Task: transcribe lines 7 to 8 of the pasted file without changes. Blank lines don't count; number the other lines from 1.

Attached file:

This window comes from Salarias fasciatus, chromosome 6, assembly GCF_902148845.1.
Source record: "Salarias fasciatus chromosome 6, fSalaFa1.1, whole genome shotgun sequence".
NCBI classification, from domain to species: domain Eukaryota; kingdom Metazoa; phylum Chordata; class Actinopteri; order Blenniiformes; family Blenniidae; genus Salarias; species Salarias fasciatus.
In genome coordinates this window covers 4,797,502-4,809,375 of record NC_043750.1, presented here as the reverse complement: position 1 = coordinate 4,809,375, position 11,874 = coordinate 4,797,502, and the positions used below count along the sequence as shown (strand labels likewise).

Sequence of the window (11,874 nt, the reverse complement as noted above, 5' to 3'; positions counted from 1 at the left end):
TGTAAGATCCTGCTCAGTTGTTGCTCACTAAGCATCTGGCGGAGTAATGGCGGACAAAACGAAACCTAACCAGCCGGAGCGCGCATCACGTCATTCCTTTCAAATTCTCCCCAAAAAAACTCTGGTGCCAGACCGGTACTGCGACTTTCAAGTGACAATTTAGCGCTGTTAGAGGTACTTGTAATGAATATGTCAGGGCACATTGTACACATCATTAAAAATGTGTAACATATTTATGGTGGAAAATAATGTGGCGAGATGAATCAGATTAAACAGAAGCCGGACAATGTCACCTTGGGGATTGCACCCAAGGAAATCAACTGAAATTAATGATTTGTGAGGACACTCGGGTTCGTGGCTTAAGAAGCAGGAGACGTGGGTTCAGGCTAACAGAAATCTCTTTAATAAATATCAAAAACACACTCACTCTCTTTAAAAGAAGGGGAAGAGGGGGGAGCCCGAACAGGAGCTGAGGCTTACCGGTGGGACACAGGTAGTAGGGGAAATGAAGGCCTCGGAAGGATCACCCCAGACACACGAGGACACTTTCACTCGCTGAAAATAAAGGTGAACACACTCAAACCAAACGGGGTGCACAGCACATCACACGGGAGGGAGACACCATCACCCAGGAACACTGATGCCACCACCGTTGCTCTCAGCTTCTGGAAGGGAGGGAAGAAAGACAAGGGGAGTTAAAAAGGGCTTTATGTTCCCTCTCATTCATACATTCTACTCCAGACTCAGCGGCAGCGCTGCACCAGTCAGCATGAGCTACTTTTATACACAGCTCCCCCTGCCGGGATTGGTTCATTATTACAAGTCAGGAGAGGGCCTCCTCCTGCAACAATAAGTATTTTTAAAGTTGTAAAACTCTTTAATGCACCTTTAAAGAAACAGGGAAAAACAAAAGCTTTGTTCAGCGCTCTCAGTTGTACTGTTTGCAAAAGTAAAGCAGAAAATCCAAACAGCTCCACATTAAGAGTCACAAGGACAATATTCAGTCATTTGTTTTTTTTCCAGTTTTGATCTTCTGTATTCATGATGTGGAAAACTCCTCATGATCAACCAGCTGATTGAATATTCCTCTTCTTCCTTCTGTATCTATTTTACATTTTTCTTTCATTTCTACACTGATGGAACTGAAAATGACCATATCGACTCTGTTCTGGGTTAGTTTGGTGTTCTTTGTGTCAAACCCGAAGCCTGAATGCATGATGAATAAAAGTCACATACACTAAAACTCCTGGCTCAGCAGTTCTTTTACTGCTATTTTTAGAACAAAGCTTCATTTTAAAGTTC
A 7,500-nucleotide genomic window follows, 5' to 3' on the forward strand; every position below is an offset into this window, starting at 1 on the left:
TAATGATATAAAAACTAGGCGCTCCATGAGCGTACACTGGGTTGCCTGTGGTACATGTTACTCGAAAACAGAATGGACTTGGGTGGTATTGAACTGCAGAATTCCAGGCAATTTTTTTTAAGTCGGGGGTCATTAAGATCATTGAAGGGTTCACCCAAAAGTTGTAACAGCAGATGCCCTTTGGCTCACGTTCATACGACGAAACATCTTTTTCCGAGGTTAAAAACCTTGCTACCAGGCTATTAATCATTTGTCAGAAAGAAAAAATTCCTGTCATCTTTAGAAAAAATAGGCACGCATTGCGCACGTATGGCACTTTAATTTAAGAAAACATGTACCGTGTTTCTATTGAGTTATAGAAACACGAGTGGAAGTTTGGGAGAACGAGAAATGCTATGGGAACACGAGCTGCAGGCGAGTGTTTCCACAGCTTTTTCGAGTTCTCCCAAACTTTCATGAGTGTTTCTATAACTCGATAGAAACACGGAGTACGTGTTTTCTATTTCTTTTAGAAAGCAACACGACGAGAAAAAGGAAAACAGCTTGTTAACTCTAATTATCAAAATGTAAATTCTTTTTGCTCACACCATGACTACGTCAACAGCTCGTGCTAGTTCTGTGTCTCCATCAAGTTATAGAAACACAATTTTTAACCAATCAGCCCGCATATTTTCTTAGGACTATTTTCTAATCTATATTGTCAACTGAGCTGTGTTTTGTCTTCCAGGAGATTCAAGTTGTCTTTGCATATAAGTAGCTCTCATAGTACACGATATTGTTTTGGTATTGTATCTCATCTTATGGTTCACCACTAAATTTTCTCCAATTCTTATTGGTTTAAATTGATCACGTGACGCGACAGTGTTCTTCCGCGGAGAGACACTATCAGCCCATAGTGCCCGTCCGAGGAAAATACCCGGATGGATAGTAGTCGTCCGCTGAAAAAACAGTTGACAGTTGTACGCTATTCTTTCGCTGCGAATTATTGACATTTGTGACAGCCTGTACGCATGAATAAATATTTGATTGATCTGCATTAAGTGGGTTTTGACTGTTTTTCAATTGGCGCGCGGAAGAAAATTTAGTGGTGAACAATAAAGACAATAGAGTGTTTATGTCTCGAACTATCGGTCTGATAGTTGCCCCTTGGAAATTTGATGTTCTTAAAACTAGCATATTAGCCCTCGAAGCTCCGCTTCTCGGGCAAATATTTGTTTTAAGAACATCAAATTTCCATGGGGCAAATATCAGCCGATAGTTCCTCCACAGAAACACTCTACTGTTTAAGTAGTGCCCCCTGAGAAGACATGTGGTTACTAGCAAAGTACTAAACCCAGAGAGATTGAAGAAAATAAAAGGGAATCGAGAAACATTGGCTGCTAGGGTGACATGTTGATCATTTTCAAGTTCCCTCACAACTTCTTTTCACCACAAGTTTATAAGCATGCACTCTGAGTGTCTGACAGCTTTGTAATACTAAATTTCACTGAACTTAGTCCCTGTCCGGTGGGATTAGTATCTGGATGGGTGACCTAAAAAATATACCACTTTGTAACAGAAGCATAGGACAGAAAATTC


A 7,500-nucleotide genomic window follows, 5' to 3' on the forward strand; every position below is an offset into this window, starting at 1 on the left:
TAATGATATAAAAACTAGGCGCTCCATGAGCGTACACTGGGTTGCCTGTGGTACATGTTACTCGAAAACAGAATGGACTTGGGTGGTATTGAACTGCAGAATTCCAGGCAATTTTTTTTAAGTCGGGGGTCATTAAGATCATTGAAGGGTTCACCCAAAAGTTGTAACAGCAGATGCCCTTTGGCTCACGTTCATACGACGAAACATCTTTTTCCGAGGTTAAAAACCTTGCTACCAGGCTATTAATCATTTGTCAGAAAGAAAAAATTCCTGTCATCTTTAGAAAAAATAGGCACGCATTGCGCACGTATGGCACTTTAATTTAAGAAAACATGTACCGTGTTTCTATTGAGTTATAGAAACACGAGTGGAAGTTTGGGAGAACGAGAAATGCTATGGGAACACGAGCTGCAGGCGAGTGTTTCCACAGCTTTTTCGAGTTCTCCCAAACTTTCATGAGTGTTTCTATAACTCGATAGAAACACGGAGTACGTGTTTTCTATTTCTTTTAGAAAGCAACACGACGAGAAAAAGGAAAACAGCTTGTTAACTCTAATTATCAAAATGTAAATTCTTTTTGCTCACACCATGACTACGTCAACAGCTCGTGCTAGTTCTGTGTCTCCATCAAGTTATAGAAACACAATTTTTAACCAATCAGCCCGCATATTTTCTTAGGACTATTTTCTAATCTATATTGTCAACTGAGCTGTGTTTTGTCTTCCAGGAGATTCAAGTTGTCTTTGCATATAAGTAGCTCTCATAGTACACGATATTGTTTTGGTATTGTATCTCATCTTATGGTTCACCACTAAATTTTCTCCAATTCTTATTGGTTTAAATTGATCACGTGACGCGACAGTGTTCTTCCGCGGAGAGACACTATCAGCCCATAGTGCCCGTCCGAGGAAAATACCCGGATGGATAGTAGTCGTCCGCTGAAAAAACAGTTGACAGTTGTACGCTATTCTTTCGCTGCGAATTATTGACATTTGTGACAGCCTGTACGCATGAATAAATATTTGATTGATCTGCATTAAGTGGGTTTTGACTGTTTTTCAATTGGCGCGCGGAAGAAAATTTAGTGGTGAACAATAAAGACAATAGAGTGTTTATGTCTCGAACTATCGGTCTGATAGTTGCCCCTTGGAAATTTGATGTTCTTAAAACTAGCATATTAGCCCTCGAAGCTCCGCTTCTCGGGCAAATATTTGTTTTAAGAACATCAAATTTCCATGGGGCAAATATCAGCCGATAGTTCCTCCACAGAAACACTCTACTGTTTAAGTAGTGCCCCCTGAGAAGACATGTGGTTACTAGCAAAGTACTAAACCCAGAGAGATTGAAGAAAATAAAAGGGAATCGAGAAACATTGGCTGCTAGGGTGACATGTTGATCATTTTCAAGTTCCCTCACAACTTCTTTTCACCACAAGTTTATAAGCATGCACTCTGAGTGTCTGACAGCTTTGTAATACTAAATTTCACTGAACTTAGTCCCTGTCCGGTGGGATTAGTATCTGGATGGGTGACCTAAAAAATATACCACTTTGTAACAGAAGCATAGGACAGAAAATTC